Periodical Payment and Lumps and Sums

A lifetime commitment

Jennifer Stone , Nick Leech , Andrew Sands and Nick Martin reflect on the implications of the change in the discount rate.

In order to understand the current discount rate, it is useful to appreciate what has led us to this point. For a large portion of the last century, lawyers and judges were reluctant to utilise consistent calculations for the compensation for future losses. This created great uncertainty and arguably unfairness in awards of damages. As stated by Lord Diplock in Cookson v Knowles [1978]:
The conventional method of calculating it (future loss) has been to apply to what is found upon the evidence to be a sum representing ‘the dependency’ (multiplicand), a multiplier representing what the judge considers in the circumstances, particularly in terms of a deceased, to be an appropriate number of years’ purchase. In times of stable currency the multipliers that were used by judges were appropriate to interest rates of 4% to 5% whether the judges using them were conscious of this or not.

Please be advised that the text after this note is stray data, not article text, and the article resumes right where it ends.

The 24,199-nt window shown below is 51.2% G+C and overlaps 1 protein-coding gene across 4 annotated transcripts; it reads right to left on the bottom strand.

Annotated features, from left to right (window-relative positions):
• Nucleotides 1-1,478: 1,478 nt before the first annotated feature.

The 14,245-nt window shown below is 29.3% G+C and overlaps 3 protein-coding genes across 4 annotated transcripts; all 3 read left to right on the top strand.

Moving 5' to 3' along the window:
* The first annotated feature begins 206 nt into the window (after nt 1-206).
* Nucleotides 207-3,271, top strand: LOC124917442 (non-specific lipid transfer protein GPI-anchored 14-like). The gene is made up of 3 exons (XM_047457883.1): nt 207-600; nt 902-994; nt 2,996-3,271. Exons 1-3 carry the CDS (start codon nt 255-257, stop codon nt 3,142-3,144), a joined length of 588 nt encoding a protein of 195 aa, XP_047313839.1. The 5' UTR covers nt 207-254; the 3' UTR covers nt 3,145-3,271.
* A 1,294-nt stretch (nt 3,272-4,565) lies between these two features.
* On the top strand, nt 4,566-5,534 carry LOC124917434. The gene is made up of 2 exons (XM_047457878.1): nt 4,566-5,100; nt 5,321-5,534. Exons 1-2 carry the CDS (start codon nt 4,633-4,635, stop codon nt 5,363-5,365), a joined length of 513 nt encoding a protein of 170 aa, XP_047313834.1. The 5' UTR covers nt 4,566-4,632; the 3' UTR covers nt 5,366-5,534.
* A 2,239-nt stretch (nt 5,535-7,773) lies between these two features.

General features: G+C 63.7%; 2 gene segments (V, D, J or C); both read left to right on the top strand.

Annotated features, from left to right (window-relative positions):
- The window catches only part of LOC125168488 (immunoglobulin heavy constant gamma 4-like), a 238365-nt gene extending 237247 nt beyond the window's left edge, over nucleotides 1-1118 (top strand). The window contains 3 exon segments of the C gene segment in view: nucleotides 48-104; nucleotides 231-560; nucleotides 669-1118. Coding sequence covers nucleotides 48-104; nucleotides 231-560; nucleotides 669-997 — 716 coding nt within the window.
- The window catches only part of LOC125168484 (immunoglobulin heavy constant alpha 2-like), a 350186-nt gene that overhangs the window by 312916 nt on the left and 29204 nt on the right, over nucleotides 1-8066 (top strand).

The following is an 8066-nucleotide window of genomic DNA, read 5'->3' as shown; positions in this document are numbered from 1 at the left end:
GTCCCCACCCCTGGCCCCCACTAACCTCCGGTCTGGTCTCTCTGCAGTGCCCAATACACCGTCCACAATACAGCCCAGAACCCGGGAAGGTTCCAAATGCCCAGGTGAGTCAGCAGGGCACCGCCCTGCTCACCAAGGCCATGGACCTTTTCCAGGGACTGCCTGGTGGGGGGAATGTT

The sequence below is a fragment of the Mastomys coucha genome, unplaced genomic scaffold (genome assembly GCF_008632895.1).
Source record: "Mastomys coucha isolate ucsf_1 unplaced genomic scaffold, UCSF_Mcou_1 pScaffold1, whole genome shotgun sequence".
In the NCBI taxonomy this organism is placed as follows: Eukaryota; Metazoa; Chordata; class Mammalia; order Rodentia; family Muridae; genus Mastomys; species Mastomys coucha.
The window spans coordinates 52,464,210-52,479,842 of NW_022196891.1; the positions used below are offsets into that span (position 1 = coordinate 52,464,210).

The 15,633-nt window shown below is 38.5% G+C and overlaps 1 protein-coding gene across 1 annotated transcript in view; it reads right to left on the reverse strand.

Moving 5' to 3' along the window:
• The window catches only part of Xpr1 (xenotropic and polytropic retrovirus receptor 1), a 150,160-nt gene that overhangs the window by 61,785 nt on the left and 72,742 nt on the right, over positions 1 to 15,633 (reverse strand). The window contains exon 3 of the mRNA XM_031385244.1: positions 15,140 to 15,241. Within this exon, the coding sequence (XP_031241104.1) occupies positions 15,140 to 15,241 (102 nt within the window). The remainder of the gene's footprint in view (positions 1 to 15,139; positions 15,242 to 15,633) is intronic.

The use of a 4 to 5% discount rate was based upon gross investment returns in equities in very different economic conditions to those we find ourselves in today. Lawyers who were in practice at the time state that a ceiling of 18 was thought by the judiciary to be appropriate to a whole life multiplier.

As also stated by Lord Diplock: … the likelihood of continuing inflation after the date of trial should not affect either the figure for the dependency (multiplicand) or the multiplier used. Inflation is taken care of in a rough and ready way by the higher rates of interest obtainable as one of the consequences of it, and no other practical basis of calculation has been suggested that is capable of dealing with so conjectural a factor with greater precision.

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